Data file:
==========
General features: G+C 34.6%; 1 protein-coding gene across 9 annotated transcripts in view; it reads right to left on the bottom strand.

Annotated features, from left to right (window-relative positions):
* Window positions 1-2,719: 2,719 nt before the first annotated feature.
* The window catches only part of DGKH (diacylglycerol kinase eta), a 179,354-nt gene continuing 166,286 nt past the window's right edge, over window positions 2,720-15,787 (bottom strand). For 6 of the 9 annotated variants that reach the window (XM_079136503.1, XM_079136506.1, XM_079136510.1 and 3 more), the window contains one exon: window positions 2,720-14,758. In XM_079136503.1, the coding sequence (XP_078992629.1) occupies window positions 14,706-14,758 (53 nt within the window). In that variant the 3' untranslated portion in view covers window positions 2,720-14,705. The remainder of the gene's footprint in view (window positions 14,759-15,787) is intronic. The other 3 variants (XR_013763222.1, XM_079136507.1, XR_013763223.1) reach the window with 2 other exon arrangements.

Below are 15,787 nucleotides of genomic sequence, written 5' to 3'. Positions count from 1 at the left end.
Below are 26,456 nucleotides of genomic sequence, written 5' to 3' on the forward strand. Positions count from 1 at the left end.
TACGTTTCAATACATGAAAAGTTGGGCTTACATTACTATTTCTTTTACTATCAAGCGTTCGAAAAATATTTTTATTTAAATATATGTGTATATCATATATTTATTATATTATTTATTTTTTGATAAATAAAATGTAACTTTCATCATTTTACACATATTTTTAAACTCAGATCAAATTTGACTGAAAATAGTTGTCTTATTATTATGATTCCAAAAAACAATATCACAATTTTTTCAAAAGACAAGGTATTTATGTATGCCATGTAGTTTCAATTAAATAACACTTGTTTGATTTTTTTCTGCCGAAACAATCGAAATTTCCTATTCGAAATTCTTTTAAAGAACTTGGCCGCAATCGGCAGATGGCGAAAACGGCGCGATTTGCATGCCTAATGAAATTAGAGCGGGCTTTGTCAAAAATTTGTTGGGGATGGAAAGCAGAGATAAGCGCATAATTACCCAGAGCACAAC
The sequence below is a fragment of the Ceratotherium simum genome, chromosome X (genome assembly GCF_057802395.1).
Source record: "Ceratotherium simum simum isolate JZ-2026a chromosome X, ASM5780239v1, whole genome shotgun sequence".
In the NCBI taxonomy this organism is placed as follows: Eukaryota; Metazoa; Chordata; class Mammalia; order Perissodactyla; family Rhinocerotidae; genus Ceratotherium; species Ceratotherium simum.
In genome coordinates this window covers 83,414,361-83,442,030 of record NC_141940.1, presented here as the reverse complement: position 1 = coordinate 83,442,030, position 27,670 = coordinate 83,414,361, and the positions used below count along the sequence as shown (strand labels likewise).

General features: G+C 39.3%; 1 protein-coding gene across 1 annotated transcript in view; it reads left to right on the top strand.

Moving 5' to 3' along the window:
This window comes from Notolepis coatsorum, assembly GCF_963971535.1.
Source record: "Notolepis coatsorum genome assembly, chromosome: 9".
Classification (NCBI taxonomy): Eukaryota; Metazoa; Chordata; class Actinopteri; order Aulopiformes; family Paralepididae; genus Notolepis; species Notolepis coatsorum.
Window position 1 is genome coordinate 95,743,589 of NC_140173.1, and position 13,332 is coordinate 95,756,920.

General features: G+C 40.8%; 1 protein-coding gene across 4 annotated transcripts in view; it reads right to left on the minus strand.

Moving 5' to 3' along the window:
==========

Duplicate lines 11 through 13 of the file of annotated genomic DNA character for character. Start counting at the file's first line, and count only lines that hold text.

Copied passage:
In genome coordinates this window covers 83,414,361-83,442,030 of record NC_141940.1, presented here as the reverse complement: position 1 = coordinate 83,442,030, position 27,670 = coordinate 83,414,361, and the positions used below count along the sequence as shown (strand labels likewise).

General features: G+C 39.3%; 1 protein-coding gene across 1 annotated transcript in view; it reads left to right on the top strand.

Moving 5' to 3' along the window: